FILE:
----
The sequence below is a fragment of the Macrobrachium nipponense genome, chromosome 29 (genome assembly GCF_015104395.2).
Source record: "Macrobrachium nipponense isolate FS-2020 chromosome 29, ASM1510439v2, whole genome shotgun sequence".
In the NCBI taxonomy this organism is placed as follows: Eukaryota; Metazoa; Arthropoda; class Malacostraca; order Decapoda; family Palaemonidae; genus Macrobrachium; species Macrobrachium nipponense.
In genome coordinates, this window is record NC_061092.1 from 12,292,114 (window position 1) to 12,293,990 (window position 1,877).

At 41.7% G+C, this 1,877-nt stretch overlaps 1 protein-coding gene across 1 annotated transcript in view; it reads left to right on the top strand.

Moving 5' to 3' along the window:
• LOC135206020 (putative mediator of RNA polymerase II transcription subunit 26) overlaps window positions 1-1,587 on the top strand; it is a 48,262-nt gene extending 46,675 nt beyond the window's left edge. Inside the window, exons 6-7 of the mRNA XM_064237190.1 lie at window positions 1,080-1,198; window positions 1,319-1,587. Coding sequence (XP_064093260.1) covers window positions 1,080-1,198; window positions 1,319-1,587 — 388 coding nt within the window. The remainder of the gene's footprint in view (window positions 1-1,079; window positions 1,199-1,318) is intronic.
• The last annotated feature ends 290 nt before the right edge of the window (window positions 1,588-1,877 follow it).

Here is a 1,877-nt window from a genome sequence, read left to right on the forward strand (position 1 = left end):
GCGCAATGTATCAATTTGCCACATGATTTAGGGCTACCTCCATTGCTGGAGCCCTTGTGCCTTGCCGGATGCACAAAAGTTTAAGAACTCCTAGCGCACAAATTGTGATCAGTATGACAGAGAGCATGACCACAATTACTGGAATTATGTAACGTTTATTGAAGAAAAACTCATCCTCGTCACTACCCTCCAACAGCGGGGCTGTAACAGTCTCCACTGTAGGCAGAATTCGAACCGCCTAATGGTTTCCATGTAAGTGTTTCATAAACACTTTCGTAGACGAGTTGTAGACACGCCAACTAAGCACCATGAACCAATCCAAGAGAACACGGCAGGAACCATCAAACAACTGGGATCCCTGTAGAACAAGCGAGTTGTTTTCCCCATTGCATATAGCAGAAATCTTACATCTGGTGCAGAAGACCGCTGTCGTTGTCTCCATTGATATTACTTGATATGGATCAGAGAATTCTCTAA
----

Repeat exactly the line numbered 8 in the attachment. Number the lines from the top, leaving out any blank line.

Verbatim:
• The last annotated feature ends 290 nt before the right edge of the window (window positions 1,588-1,877 follow it).